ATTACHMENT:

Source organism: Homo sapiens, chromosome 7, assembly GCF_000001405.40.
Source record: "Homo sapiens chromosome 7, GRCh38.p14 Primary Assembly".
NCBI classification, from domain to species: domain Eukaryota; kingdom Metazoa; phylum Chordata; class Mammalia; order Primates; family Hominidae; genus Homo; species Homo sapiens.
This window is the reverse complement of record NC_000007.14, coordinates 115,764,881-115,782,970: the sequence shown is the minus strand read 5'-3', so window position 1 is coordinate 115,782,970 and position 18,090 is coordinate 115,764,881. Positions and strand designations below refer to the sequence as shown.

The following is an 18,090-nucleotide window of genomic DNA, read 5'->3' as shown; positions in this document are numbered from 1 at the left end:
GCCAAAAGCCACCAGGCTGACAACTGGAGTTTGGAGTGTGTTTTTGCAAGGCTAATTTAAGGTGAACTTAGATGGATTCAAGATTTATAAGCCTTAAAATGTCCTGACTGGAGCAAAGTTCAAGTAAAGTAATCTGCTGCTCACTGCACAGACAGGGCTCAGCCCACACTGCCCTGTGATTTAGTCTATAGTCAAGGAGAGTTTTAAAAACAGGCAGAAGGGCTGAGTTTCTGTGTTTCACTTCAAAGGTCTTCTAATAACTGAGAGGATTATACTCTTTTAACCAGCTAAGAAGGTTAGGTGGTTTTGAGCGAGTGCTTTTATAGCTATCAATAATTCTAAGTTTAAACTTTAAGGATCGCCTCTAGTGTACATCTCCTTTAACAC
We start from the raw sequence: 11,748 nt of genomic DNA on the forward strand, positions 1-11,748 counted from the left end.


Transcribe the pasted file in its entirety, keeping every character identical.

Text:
Source organism: Homo sapiens, chromosome 7, assembly GCF_000001405.40.
Source record: "Homo sapiens chromosome 7, GRCh38.p14 Primary Assembly".
NCBI classification, from domain to species: domain Eukaryota; kingdom Metazoa; phylum Chordata; class Mammalia; order Primates; family Hominidae; genus Homo; species Homo sapiens.
This window is the reverse complement of record NC_000007.14, coordinates 115,764,881-115,782,970: the sequence shown is the minus strand read 5'-3', so window position 1 is coordinate 115,782,970 and position 18,090 is coordinate 115,764,881. Positions and strand designations below refer to the sequence as shown.

The following is an 18,090-nucleotide window of genomic DNA, read 5'->3' as shown; positions in this document are numbered from 1 at the left end:
GCCAAAAGCCACCAGGCTGACAACTGGAGTTTGGAGTGTGTTTTTGCAAGGCTAATTTAAGGTGAACTTAGATGGATTCAAGATTTATAAGCCTTAAAATGTCCTGACTGGAGCAAAGTTCAAGTAAAGTAATCTGCTGCTCACTGCACAGACAGGGCTCAGCCCACACTGCCCTGTGATTTAGTCTATAGTCAAGGAGAGTTTTAAAAACAGGCAGAAGGGCTGAGTTTCTGTGTTTCACTTCAAAGGTCTTCTAATAACTGAGAGGATTATACTCTTTTAACCAGCTAAGAAGGTTAGGTGGTTTTGAGCGAGTGCTTTTATAGCTATCAATAATTCTAAGTTTAAACTTTAAGGATCGCCTCTAGTGTACATCTCCTTTAACAC
We start from the raw sequence: 11,748 nt of genomic DNA on the forward strand, positions 1-11,748 counted from the left end.